When the bottle of whiskey was offered in evidence defendant's objection that it had been secured by an unlawful search and seizure was overruled. This objection relies on the rule announced in State v. Gooder, 57 S.D. 619, 234 N.W. 610 and followed in State v. Jackson, 61 S.D. 499, 250 N.W. 55. In the Gooder case this court adopted the Federal rule that evidence obtained by an unlawful search and seizure was inadmissible. As recently pointed out by us in State v. Lane, S.D., 82 N.W.2d 286, that rule has been legislatively abrogated in this state in those cases where the evidence involved was procured under color of a search warrant. SDC 34.1102. However, the exclusionary rule of the Gooder case is still in effect when the questioned evidence is illegally procured without color or authority of a search warrant. No search warrant is involved in this case.

The defendant knew of the search and seizure at the time of his arrest. On the following day, which was April 23, he appeared in municipal court for arraignment with the counsel who represented him at his trial on May 1st. During this interval between his arraignment and trial he made no effort to have the bottle of whiskey returned or suppressed as evidence, but waited until it was offered as an exhibit at the trial before making any objection. Under the circumstances of this case his objection was not timely made so he cannot avail himself thereof. Consequently we do not reach the question of whether the exhibit was legally seized as an incident to the arrest. In adopting the Federal rule in the Gooder case it was indicated that the rule could be availed of only where timely objection is made. In State v. Jackson, supra, this court laid down the requirement that a defendant who has opportunity to do so must make his motion in advance of trial. See also State v. Tanner, 58 S.D. 146, 235 N.W. 502; 23 *522 C.J.S. Criminal Law § 1060b and 20 Am. Jur., Evidence, § 396.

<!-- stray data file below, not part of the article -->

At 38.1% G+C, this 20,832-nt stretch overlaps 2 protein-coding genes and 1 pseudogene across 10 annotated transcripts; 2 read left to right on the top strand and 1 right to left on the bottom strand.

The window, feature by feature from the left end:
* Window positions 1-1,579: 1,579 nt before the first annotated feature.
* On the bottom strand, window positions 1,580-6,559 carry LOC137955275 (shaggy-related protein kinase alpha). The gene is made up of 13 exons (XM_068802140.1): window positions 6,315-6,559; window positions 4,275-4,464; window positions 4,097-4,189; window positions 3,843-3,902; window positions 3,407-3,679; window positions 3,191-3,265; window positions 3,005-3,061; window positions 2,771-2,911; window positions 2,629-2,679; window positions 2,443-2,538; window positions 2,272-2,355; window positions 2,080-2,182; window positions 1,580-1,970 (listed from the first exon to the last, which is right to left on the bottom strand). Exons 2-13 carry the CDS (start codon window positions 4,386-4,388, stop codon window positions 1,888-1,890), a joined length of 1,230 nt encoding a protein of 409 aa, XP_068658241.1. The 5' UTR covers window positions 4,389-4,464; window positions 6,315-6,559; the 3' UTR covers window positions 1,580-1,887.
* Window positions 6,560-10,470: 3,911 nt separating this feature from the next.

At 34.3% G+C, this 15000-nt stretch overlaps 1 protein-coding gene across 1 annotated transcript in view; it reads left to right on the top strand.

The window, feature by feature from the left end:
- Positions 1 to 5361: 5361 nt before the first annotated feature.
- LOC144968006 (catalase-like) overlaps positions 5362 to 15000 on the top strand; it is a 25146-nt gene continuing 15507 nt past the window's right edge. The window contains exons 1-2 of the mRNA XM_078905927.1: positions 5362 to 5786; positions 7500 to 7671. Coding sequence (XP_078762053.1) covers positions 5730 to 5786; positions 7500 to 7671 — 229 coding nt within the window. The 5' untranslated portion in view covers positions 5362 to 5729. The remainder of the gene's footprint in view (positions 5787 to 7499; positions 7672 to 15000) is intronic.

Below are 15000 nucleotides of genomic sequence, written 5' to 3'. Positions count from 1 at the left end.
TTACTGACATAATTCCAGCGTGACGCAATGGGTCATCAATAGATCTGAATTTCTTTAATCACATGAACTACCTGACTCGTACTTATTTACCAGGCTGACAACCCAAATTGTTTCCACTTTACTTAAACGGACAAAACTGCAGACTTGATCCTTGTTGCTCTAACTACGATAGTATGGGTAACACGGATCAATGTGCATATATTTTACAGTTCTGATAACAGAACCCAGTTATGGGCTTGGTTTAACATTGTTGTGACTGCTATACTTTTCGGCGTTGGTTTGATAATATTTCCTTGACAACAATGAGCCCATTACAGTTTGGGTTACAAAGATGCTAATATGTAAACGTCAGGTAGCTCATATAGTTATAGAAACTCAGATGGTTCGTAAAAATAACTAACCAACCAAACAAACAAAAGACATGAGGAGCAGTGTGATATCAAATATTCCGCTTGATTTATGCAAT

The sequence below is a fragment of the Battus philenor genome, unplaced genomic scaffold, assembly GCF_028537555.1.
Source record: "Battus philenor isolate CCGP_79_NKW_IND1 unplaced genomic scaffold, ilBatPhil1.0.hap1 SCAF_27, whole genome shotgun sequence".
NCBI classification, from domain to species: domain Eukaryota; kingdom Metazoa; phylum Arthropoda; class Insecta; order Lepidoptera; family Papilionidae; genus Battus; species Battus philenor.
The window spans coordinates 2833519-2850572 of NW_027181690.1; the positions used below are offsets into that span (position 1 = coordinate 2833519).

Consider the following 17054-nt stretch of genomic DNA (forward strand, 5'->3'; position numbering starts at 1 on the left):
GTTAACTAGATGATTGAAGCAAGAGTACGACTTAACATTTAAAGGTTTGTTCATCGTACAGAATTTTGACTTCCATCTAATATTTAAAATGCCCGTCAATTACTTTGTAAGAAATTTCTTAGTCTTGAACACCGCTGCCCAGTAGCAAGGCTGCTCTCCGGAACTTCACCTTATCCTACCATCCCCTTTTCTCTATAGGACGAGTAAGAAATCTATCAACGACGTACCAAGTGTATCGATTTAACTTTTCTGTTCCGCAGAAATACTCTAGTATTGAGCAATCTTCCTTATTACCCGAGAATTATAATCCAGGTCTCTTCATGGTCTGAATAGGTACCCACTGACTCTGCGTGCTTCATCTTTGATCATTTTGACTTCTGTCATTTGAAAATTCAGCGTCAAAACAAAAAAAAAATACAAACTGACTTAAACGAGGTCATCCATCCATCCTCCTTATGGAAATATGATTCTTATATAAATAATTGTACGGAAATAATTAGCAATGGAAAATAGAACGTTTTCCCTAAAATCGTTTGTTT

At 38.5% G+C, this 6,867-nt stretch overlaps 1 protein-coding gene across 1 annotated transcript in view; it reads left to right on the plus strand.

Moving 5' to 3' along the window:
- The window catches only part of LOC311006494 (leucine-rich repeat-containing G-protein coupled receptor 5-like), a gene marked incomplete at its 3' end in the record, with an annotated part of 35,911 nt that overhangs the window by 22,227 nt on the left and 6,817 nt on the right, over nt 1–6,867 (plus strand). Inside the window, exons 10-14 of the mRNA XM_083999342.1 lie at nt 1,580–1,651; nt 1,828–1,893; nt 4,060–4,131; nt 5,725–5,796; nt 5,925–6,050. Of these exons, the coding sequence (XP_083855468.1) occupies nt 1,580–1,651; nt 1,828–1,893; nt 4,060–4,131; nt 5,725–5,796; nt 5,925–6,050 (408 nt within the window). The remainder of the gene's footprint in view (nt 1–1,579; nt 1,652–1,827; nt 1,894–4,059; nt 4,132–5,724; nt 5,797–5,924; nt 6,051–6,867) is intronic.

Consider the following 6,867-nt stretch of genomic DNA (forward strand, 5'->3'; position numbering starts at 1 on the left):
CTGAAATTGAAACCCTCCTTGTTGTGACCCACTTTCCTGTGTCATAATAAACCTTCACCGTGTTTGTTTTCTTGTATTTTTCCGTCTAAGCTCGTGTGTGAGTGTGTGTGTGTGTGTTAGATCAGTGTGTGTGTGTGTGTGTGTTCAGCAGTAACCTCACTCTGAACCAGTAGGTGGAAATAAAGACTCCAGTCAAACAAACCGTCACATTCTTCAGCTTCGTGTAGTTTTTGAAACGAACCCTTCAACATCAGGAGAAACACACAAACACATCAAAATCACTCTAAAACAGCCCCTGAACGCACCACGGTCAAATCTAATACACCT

The exhibit in question was further objected to on the grounds of relevancy and materiality. There is no merit in this. Whether the defendant was under the influence of alcoholic liquor at the time in question was a fact in issue in this prosecution. We believe that having in his possession the described bottle of whiskey in view of the state's testimony as to his condition at the time of his arrest would be rationally probative as to that issue. State v. St. Croix, 79 N.D. 269, 55 N.W.2d 635; see also State v. Dale, 66 S.D. 418, 284 N.W. 770. It follows that the trial court committed no error in admitting the exhibit.

The judgment and order appealed from are affirmed. All the Judges concur.